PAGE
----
Location(s) of position: Battle Mountain, Nevada, Winnemucca, Nevada;
Salary: $47,448 – $74,628;
Applications will be accepted until: 12/10/2013.
For additional information on this job posting, please go to:!execute.hms?orgId=3&jnum=108822

Job Description: Civil Engineer
Announcement Number: NV Merit-2014-0026;
Location(s) of position: Battle Mountain, Nevada, Winnemucca, Nevada;
Salary: $47,448 – $74,628;
Applications will be accepted until: 12/10/2013.
For additional information on this job posting, please go to:!execute.hms?orgId=3&jnum=108957

Job Description: Ecologist
Announcement Number: UT-Merit-2014-0002;
Location(s) of position: Salt Lake City, UT, US;
Salary: $81,823 – $106,369;
Applications will be accepted until: 12/16/2013.
For additional information on this job posting, please go to:!execute.hms?orgId=3&jnum=108827

Job Description: Planning and Environmental Specialist
Announcement Number: UT-Merit-2014-0008;
Location(s) of position: Moab, UT, US;
Salary: $57,408 – $74,628;
Applications will be accepted until: 12/16/2013.
For additional information on this job posting, please go to:!execute.hms?orgId=3&jnum=108956

Keck Museum–Moon Rock Exhibit–Begins December 13

University’s Keck Museum to exhibit Nevada’s moon rocks
Public invited to open house/unveiling Dec. 13 in historic Mackay School of Mines building
By Mike Wolterbeek (Nevada Today, November 21, 2013)

“The W.M. Keck Earth Science and Mineral Engineering Museum is hosting an open house and unveiling of a new exhibit of Nevada’s moon rock collection on Friday, Dec. 13. The museum is located in the Mackay School of Mines building at the north end of the University of Nevada, Reno Quad. The State of Nevada’s official moon rocks, brought back to earth by astronauts in the Apollo moon-landing missions, will be on display at the University of Nevada, Reno’s W. M. Keck Museum. The public is invited to the unveiling of the new exhibit from 4 p.m. to 6:30 p.m., Friday, Dec. 13.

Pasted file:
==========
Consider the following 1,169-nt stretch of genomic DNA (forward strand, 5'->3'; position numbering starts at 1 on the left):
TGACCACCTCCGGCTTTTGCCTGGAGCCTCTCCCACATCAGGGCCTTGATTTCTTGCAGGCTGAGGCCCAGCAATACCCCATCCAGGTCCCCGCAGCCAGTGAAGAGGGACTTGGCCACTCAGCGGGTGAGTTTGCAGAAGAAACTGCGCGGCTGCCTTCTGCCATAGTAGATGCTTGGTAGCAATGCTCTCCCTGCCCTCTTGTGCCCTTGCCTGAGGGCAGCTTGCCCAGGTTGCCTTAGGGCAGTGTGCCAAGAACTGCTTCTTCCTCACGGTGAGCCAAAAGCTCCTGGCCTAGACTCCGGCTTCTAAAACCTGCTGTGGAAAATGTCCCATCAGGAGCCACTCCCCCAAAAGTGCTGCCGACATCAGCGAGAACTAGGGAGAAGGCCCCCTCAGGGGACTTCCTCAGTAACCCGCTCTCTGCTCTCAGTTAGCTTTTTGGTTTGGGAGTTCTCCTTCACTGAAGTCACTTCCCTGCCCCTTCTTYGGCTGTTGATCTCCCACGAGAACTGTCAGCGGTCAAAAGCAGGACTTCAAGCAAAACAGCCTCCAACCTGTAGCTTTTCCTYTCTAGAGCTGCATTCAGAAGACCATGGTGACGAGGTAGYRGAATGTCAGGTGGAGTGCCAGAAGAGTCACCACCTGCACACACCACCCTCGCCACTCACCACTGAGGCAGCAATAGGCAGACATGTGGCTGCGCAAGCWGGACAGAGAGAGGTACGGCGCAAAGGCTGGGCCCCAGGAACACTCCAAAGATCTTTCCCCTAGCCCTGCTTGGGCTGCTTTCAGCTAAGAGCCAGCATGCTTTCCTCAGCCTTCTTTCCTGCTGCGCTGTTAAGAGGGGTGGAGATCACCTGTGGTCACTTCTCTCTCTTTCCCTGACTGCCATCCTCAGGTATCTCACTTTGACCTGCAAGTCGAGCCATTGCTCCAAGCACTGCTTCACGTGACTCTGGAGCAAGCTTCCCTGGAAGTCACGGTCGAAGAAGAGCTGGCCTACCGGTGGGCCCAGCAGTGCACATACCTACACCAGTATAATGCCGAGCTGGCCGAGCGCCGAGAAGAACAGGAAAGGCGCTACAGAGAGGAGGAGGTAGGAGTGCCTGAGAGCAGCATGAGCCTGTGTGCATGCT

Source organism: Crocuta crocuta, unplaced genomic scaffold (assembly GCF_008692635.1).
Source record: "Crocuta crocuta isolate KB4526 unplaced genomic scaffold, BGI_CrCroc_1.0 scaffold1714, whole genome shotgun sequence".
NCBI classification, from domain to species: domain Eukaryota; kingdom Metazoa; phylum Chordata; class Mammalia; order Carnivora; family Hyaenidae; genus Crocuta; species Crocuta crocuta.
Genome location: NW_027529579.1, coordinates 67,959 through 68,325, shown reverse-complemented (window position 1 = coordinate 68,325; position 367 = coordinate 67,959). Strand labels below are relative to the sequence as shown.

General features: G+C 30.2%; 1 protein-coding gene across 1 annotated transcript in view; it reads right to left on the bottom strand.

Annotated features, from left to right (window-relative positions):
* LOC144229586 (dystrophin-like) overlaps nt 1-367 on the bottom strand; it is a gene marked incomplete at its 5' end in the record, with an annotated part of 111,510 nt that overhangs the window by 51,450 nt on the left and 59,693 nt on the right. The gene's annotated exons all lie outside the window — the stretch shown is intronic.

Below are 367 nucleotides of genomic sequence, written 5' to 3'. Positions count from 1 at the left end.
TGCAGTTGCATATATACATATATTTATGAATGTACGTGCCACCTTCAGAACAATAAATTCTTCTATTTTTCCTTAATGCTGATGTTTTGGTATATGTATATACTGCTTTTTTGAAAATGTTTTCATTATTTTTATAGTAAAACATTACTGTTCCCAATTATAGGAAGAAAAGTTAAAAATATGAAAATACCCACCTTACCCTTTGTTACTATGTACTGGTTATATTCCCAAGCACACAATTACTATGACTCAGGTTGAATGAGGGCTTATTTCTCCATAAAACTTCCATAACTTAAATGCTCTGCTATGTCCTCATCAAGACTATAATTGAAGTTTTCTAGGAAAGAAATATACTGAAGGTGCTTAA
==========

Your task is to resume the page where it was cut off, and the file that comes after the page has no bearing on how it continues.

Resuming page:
The Keck Museum is in the historic Mackay School of Mines Building at the north end of the Quad. Its new extraterrestrial rock exhibit will include meteorites found in Nevada and tektites, gravel-sized natural glass formed by the impact of large meteorites on Earth’s surface.

“We’re excited to get this exhibit for the public to enjoy,” Garrett Barmore, administrator of the museum, said. “These great specimens, plus a small American flag that was on the moon with them, are a wonderful addition to the Keck Museum. It’s great to be working so closely with the Nevada State Museum in Carson City, which is loaning us the moon rocks for the public display.”

The unveiling will be held in a small public ceremony during the open house. The display is in partnership with the University’s Planetarium, which will be having its own meteorite collection on display at their facility explaining how scientists use the rocks to determine the age of the universe.

The Keck Museum houses an outstanding collection of minerals, ores, fossil specimens and photographs, in addition to mining related relics. The original mining museum opened in 1908. The museum is also home to some of the spectacular Mackay Silver Collection, created by Tiffany & Co., for John Mackay and completed in 1878.”

Meteorites in Nevada–Read More

If you want to read more about meteorites in Nevada, here are a few publications that might interest you:

Nevada Meteorites, by David A. Davis (chapter from Minerals of Nevada, pages 84-90)

Megabreccias and Impact Breccias of East Central Nevada, Charles W. Gillespie and Steve Foster, editors (2004 NPGS Fieldtrip Guidebook NPS19). Five papers and road log focusing on the Alamo impact breccia, Ragged Ridge paleokarst breccia, and subsurface breccias in Railroad Valley. Seven reprints comprising the critical literature concerning the Alamo breccia. 196 p. Available only as a softgood download from Dropbox. Please call 775-682-8766 to order.

A Geologic and Natural History Tour through Nevada and Arizona along U.S. Highway 93, with GPS Coordinates (pages 71-73 on the Alamo impact breccia). Use this guidebook to plan a trip to visit the site of a Devonian meteorite impact that created a crater 27 to 40 miles wide and a tsunami that may have been 1,000 feet high.

Please call to order these two books, or you may pick them up at our office:
Rocks from Space (Second Edition), by O. Richard Norton and Dorothy S. Norton
What’s So Mysterious About Meteorites?, by O. Richard Norton and Dorothy S. Norton
O. Richard Norton is the former director of the Fleischmann Planetarium at the University of Nevada, Reno.